Beware of chemicals in tap water that steal magnesium
Australia uses Chlorine and Fluoride to dose the main potable water supply. Both these chemicals destroy beneficial gut bacteria and can cause leaky gut syndrome symptom. Fluoride will bind up magnesium and therefore use it up. This steals magnesium ions so they become unavailable to cells, exacerbating magnesium deficiency symptoms. Symptoms of fluoride toxicity are very similar to magnesium deficiency symptoms. In most European countries they have moved away from this old practice. They have also discovered via their own scientific studies that adding fluoride to drinking water contributes to thyroid disease and kidney disease. In Australia it is recommended to get a good fluoride filter if you want to drink or cook with the tap water. Otherwise you can use filtered rain water or buy supermarket bottled water and recharge it with electrolyte minerals – ie. magnesium flakes.
Adequate hydration and electrolyte balance is essential for cardiovascular health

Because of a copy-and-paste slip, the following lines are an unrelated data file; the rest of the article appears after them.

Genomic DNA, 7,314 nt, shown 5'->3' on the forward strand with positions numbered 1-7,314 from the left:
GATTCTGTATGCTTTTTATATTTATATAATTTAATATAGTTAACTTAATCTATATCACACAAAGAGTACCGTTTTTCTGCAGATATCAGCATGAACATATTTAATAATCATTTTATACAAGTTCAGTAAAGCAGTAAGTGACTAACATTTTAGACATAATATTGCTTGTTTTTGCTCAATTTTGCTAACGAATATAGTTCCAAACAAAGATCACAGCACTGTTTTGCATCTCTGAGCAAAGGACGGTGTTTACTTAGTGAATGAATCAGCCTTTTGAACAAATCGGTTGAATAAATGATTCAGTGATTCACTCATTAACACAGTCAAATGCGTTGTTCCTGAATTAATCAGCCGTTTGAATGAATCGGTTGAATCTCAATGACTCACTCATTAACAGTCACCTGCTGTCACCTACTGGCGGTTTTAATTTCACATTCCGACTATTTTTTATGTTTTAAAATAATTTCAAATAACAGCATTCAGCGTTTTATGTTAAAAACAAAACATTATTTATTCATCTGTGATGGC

Always make sure you are drinking enough mineral water to ensure adequate hydration. Cells need a delicate balance between electrolytes and water for the correct electrical charge. Your body can work out this balance. All you need to do is consume enough mineral water for optimal hydration, eat a balanced fresh food diet including magnesium-rich foods, as well as apply magnesium via skin. The body does the rest in its balancing act. The main electrolytes are potassium and magnesium, which are mostly intracellular, and sodium and calcium, which are mostly in the extra-cellular spaces. CHLORIDE: Chloride ions are usually found pretty well everywhere in the body, as they are necessary to bind with these metal elements to ionize them and make them fully soluble for use by cells. Chloride ions represent about 70% of the ody’s total negative ion content – so they are very prevalent. CALCIUM: Most people get ample calcium from their diet from green leafy vegetables and/or dairy. If you take extra calcium supplements without a calcium deficiency, then you can be in danger of blocking and inhibiting the magnesium in your body. This can lead to hypercalcemia, or calcium depositing in the soft tissue of the body like kidneys, arteries or joints. Calcium and Magnesium are antagonistic. Calcium tightens and hardens, whilst magnesium relaxes and flexes. Researchers now believe we got the calcium amount wrong last century and that the proper balance between the two elements in the body is more like two magnesium to one calcium molecule (instead of the other way around). SODIUM: If you have high blood pressure it is wise to cut back on your sodium content in foods because sodium chloride (refined table salt) has a dehydrating effect and will increase blood volume by attracting more water molecules. This can be dangerous in the case of artherioscleosis because the more rigid arterial walls create even more pressure. That means thicker blood and stiffer tubes to push against! MAGNESIUM: Magnesium chloride salt, however, is hydrating and promotes normal blood fluidity via its negative electrical charge. This charge has a repulsive effect, promoting blood cells to stay separate and bounce off one another, and therefore increasing blood fluidity. Magnesium also controls the calcium channels and keeps free calcium in the blood from depositing on arterial walls, thereby keeping the vessel walls more flexible. This is another mechanism where magnesium can help to normalise blood pressure. If however your blood pressure is too low, then you can add a little extra sodium chloride to the mix which will help to increase the blood volume for blood pressure homeostasis. POTASSIUM: Potassium works well with magnesium inside cells. They are a good team and support each other. If you lose too much magnesium the membrane channels get too loose and can lose too much hydration, with too much potassium leakage as well. This can cause heart arrhythmia and cardiac arrest. It’s not hard to get your daily dose of potassium, as it is widely available from fresh produce.